export const receiveResults = data => ({ type: RECEIVE_RESULTS, data });

Did you spot the error? That’s right, I’ve set RECEIVE_RESULTS equal to the string 'REQUEST_RESULTS'. Unless I’m careful, it’s easy to copy the line with REQUEST_RESULTS and accidentally only change the variable name.

In this case, if you have a thunk that, on page load, makes an async request, it’s likely to dispatch the REQUEST_RESULTS action. This is helpful for setting the page to a loading state, for example. When it receives the results through that thunk, the action creator will then dispatch RECEIVE_RESULTS in the hopes that the reducer will take the data and pass it to the concerned components for rendering.

However, because I set RECEIVE_RESULTS to the string REQUEST_RESULTS, the reducer will hear that action, and set loading to true, which is the state we already have. The UI won’t update, and I’m left scratching my head.

So, next time your reducer seems to fail silently, make sure your constants are imported and used correctly.

4. Redux actions dispatch, reducer doesn’t respond (pt. 2)

This error has a similar effect to the previous one, but is caused by a different mistake that’s worthwhile to point out.

Generally speaking, one of the things we love most about Redux is how predictable it makes state management. The data flow from the actions to the reducers and through the components is very straightforward.

Until is isn’t.

When you’re looking at an action you’ve dispatched, and the reducer alongside it that’s supposed to respond to that action, but the state is not changing, it can be quite confusing. Here’s a situation I’ve found myself in recently:

// actions/results.js
const fetchResults = () => (
// reducers/results.js
import { FETCH_RESULTS } from '../actions/result.js'; // Wrong filename!
const results = (state = initialState, action) => {
  switch (action.type) {
    case FETCH_RESULTS: {
      return {
        loading: true

This code looks pretty standard for anyone with a few months of Redux experience under their belt. However, notice that I’ve imported FETCH_RESULTS from '../actions/result.js, but I’ve named the action file results.js. Now, when I fire the action, the reducer won’t respond, because FETCH_RESULTS is essentially undefined.

When you have the action creator and the reducer side-by-side, with console.log statements in each, it can be maddening to believe that the action disappears between the action creator and the reducer like Harry Potter donning his invisibility cloak.

The most frustrating thing about this issue is that it fails silently. Unlike some of the other issues mentioned in this post, that are accompanied by big red error messages in the console, nary an error accompanies this mixup.

Let’s face it: managing string constants can be awkward and unwieldy. Unsurprisingly, a lot of developers have been frustrated with the implementation of action types as string constants for this very reason. Next time an action goes missing, make sure you’ve imported the constant from the correct file.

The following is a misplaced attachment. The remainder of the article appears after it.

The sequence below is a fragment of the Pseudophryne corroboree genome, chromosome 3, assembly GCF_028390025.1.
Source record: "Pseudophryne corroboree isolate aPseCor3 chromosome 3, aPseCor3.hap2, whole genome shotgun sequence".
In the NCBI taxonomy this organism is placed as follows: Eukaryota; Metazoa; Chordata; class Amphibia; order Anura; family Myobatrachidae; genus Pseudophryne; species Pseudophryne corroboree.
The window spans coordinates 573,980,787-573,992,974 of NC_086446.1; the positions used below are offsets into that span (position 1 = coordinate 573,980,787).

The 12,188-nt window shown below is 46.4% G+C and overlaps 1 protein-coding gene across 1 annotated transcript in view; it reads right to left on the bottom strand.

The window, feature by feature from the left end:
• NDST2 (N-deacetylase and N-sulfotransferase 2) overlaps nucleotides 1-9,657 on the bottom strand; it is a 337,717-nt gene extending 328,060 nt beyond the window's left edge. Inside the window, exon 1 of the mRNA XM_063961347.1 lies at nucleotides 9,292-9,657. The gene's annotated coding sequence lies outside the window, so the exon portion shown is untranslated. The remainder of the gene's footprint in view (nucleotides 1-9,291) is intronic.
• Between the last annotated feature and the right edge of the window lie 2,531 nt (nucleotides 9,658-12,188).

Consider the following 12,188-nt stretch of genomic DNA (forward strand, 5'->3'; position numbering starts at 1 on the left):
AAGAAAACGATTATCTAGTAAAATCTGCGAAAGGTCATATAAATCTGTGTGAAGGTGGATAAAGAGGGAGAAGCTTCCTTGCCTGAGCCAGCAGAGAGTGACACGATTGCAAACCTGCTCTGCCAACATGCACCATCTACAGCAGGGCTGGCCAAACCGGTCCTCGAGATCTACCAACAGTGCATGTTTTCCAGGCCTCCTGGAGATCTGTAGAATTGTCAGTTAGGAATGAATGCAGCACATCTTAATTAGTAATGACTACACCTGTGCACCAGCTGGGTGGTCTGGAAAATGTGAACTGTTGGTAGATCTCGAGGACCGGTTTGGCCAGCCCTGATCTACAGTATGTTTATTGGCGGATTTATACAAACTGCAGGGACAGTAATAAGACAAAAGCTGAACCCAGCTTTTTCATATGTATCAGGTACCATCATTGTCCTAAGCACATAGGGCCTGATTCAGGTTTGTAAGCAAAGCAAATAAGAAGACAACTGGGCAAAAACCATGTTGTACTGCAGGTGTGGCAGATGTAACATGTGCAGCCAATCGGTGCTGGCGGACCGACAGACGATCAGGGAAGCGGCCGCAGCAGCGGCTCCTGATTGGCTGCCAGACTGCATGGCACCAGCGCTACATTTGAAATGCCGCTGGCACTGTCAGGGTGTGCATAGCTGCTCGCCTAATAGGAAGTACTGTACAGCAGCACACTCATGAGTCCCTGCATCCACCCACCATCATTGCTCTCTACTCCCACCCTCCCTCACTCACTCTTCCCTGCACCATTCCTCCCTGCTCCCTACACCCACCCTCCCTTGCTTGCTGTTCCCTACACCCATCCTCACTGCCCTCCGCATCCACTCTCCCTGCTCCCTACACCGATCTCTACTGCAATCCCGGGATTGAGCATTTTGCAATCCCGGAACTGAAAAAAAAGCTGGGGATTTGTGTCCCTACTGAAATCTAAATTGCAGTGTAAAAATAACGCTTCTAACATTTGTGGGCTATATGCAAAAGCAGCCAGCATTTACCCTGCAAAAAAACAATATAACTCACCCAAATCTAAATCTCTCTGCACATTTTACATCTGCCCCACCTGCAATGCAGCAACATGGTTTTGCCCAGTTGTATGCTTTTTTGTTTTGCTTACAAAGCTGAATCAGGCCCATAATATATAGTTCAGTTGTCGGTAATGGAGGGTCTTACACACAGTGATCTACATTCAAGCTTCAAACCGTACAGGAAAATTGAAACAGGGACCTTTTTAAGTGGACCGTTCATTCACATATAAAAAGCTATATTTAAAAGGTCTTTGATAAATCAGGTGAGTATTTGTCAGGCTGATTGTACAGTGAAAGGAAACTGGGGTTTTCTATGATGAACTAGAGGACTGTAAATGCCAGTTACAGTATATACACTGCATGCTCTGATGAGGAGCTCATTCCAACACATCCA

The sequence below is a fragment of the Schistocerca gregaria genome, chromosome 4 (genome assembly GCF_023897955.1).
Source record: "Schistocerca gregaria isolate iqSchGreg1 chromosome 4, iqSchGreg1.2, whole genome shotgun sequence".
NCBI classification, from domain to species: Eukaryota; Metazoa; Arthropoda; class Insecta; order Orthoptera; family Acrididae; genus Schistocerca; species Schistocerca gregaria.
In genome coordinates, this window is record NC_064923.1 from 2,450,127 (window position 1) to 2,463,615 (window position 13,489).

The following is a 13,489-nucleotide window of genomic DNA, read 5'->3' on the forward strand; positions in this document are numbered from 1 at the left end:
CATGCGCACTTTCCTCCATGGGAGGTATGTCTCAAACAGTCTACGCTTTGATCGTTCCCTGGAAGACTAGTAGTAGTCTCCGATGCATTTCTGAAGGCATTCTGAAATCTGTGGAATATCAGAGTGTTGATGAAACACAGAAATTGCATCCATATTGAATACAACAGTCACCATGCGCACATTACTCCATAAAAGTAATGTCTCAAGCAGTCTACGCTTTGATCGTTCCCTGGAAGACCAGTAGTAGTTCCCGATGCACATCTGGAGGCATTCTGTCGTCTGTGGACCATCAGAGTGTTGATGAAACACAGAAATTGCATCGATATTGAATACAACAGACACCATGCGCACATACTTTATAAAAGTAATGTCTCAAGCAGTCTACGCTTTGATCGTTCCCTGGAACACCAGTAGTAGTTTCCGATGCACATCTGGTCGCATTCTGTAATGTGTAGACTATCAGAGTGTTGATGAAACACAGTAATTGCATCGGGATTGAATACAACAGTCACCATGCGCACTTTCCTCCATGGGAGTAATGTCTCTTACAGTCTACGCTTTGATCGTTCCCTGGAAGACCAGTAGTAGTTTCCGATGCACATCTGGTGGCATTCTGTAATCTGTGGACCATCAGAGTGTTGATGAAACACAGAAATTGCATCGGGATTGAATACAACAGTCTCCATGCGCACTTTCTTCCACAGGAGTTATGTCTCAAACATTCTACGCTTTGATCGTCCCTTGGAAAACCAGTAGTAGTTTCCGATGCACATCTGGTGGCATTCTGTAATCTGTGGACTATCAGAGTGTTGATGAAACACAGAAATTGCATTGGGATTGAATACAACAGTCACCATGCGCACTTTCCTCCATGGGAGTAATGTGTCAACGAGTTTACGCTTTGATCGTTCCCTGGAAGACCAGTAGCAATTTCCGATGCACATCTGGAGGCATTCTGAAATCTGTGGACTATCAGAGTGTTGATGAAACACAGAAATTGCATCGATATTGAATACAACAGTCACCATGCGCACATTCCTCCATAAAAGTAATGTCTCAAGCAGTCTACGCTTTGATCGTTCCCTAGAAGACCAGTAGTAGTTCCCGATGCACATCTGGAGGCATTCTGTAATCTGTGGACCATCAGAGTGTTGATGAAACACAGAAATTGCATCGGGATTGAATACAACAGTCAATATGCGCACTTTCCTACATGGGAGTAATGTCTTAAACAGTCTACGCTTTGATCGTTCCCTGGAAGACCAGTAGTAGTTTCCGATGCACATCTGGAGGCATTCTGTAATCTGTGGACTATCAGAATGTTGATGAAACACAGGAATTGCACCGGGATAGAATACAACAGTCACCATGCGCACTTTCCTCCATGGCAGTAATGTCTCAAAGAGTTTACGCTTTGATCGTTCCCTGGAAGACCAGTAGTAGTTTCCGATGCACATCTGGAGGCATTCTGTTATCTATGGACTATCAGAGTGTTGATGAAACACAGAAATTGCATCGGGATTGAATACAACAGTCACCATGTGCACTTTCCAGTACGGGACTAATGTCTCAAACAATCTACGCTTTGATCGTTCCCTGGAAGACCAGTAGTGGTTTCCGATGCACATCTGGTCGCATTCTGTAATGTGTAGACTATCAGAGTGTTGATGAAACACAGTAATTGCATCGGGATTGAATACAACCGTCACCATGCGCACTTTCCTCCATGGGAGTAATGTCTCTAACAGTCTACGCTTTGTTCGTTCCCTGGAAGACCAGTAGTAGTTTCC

5. TypeError: (0 , _someModule2.default) is not a function(…)_

If you’ve never seen this error, count yourself among the luckiest developers in the field. One of the first things you’ll notice is that the _someModule2 is the result of babel compilation, so it’s not even the correct module name. In this example, my module was called filters, and the TypeError pointed to _filters2.default, which was pretty confusing.

Understanding why this error occurs requires a decent understanding of JavaScript module loading and ES6 destructuring assignment. In short, if you have a JavaScript module with multiple named exports functions, it’s important to remember to import a function with the curly braces:

import calculateTotals from '../utils';
import { calculateTotals } from '../utils';

If you’re adept at ES6, you’ll immediately realize that the top version will only work if utils exports calculateTotals as the default export. Otherwise, if it exports several functions, you’ll need to use destructuring to pull them out individually.

Even if you’ve been working with ES6 for some time, this is an easy mistake to make if you’re thinking about syntax more than the JS engine implementations. Especially because the “wrong” version compiles! But if you dig more into module loading and destructuring assignment and deepen your knowledge of the underlying implementations of each of these import statements, you can avoid making this error in the future.


As a developer, you must be detail oriented, taking great care to import constants from the correct files, assign variables to their proper values, and know the difference between required and isRequired. But you’re also looking at screens for several hours a day and switching between dozens of files in two to three repositories that span at least three languages (and different versions of those languages, to boot!).

When you’re managing all that while attempting to build features with a velocity that adds value to your company, it’s easy to make a small typo with disastrous consequences. And while these typos are easy to spot when you’re just looking at a snippet of a few lines of code, they become much harder to see when you have several files open!

My hope in writing this post is both to normalize the fact that we all make mistakes (even stupid ones like these), and to add a bit of help to developers like myself who occasionally find themselves feeling shame for googling things like “redux action disappears between action creator and reducer.”

Nick Cox
December 14th, 2017